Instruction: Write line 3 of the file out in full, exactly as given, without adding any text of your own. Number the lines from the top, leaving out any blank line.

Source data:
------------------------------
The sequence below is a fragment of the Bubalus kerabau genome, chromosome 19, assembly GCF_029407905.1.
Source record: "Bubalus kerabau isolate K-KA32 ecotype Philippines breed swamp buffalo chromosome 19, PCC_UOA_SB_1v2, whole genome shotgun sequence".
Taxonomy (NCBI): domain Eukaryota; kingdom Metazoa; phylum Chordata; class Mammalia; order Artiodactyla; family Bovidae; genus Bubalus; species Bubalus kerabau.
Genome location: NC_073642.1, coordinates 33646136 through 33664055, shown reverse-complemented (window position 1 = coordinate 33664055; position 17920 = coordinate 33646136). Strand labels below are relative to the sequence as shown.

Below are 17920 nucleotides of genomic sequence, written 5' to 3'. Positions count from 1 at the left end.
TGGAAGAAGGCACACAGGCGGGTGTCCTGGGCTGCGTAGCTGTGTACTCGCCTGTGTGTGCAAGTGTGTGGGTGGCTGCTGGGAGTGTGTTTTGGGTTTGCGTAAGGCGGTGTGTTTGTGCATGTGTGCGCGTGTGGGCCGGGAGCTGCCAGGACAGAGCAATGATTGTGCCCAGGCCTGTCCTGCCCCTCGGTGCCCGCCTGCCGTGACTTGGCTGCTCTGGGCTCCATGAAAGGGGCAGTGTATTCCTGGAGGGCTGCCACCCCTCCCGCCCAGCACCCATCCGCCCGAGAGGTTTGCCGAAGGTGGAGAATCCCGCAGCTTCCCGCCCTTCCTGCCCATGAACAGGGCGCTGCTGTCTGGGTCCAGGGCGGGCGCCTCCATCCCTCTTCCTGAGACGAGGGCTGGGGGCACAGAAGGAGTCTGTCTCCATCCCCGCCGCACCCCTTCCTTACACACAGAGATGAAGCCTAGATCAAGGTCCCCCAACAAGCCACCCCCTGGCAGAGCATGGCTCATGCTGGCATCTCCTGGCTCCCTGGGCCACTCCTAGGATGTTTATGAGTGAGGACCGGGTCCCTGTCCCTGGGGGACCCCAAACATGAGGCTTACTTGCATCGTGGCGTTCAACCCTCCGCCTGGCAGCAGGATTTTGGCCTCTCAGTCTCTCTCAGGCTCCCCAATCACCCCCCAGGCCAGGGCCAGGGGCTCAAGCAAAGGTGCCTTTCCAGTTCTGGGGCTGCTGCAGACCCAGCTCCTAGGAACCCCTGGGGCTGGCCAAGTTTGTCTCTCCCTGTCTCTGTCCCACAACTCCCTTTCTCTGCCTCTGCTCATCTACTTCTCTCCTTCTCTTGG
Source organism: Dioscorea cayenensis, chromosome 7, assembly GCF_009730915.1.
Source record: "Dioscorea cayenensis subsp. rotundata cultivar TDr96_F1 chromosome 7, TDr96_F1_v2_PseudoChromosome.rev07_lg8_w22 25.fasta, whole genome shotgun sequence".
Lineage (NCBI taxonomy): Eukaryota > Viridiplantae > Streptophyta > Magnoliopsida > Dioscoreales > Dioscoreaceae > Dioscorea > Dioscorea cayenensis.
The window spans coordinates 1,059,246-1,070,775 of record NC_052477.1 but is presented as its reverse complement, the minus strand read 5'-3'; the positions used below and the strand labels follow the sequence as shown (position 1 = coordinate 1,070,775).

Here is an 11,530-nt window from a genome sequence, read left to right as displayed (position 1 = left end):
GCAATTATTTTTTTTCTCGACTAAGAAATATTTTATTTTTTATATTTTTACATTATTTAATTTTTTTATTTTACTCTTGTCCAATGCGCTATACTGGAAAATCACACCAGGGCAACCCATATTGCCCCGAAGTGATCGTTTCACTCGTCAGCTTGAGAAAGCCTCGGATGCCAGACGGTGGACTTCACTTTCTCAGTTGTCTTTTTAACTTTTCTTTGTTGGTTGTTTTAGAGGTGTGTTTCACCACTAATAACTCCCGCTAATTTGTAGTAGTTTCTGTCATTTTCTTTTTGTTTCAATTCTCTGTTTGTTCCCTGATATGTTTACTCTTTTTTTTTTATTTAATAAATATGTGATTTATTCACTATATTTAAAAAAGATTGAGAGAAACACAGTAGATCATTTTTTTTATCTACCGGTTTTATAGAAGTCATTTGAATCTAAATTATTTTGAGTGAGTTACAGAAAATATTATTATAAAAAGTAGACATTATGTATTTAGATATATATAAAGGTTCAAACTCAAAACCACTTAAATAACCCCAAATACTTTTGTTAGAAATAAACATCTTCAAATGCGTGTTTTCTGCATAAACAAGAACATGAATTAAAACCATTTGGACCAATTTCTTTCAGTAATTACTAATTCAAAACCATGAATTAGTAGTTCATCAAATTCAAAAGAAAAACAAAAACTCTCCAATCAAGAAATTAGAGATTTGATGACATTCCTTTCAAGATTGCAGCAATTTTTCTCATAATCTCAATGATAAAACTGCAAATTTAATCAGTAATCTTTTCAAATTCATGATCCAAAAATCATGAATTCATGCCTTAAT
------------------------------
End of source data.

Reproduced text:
Taxonomy (NCBI): domain Eukaryota; kingdom Metazoa; phylum Chordata; class Mammalia; order Artiodactyla; family Bovidae; genus Bubalus; species Bubalus kerabau.